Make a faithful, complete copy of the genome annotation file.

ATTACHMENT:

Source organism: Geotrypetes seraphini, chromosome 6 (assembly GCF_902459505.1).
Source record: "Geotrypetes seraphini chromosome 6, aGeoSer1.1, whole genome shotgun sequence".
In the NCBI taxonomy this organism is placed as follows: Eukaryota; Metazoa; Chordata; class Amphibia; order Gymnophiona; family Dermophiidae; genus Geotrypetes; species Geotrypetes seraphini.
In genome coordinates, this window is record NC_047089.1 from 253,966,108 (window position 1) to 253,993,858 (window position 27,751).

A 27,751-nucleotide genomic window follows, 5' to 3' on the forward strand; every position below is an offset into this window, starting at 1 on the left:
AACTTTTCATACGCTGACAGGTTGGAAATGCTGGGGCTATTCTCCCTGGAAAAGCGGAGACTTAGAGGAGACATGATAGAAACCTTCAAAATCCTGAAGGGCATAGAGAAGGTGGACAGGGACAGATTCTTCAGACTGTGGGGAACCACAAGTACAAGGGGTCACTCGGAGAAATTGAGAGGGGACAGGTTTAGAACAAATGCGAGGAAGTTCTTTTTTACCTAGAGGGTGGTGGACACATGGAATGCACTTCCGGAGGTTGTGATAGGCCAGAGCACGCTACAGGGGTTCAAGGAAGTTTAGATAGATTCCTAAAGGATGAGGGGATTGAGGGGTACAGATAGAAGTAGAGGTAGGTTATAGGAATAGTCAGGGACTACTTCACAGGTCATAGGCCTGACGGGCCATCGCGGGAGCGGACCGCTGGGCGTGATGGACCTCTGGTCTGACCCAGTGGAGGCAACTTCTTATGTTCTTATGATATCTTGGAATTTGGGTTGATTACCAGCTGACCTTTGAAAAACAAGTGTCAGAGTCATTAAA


Source organism: Geotrypetes seraphini, chromosome 6 (assembly GCF_902459505.1).
Source record: "Geotrypetes seraphini chromosome 6, aGeoSer1.1, whole genome shotgun sequence".
In the NCBI taxonomy this organism is placed as follows: Eukaryota; Metazoa; Chordata; class Amphibia; order Gymnophiona; family Dermophiidae; genus Geotrypetes; species Geotrypetes seraphini.
In genome coordinates, this window is record NC_047089.1 from 253,966,108 (window position 1) to 253,993,858 (window position 27,751).

A 27,751-nucleotide genomic window follows, 5' to 3' on the forward strand; every position below is an offset into this window, starting at 1 on the left:
AACTTTTCATACGCTGACAGGTTGGAAATGCTGGGGCTATTCTCCCTGGAAAAGCGGAGACTTAGAGGAGACATGATAGAAACCTTCAAAATCCTGAAGGGCATAGAGAAGGTGGACAGGGACAGATTCTTCAGACTGTGGGGAACCACAAGTACAAGGGGTCACTCGGAGAAATTGAGAGGGGACAGGTTTAGAACAAATGCGAGGAAGTTCTTTTTTACCTAGAGGGTGGTGGACACATGGAATGCACTTCCGGAGGTTGTGATAGGCCAGAGCACGCTACAGGGGTTCAAGGAAGTTTAGATAGATTCCTAAAGGATGAGGGGATTGAGGGGTACAGATAGAAGTAGAGGTAGGTTATAGGAATAGTCAGGGACTACTTCACAGGTCATAGGCCTGACGGGCCATCGCGGGAGCGGACCGCTGGGCGTGATGGACCTCTGGTCTGACCCAGTGGAGGCAACTTCTTATGTTCTTATGATATCTTGGAATTTGGGTTGATTACCAGCTGACCTTTGAAAAACAAGTGTCAGAGTCATTAAA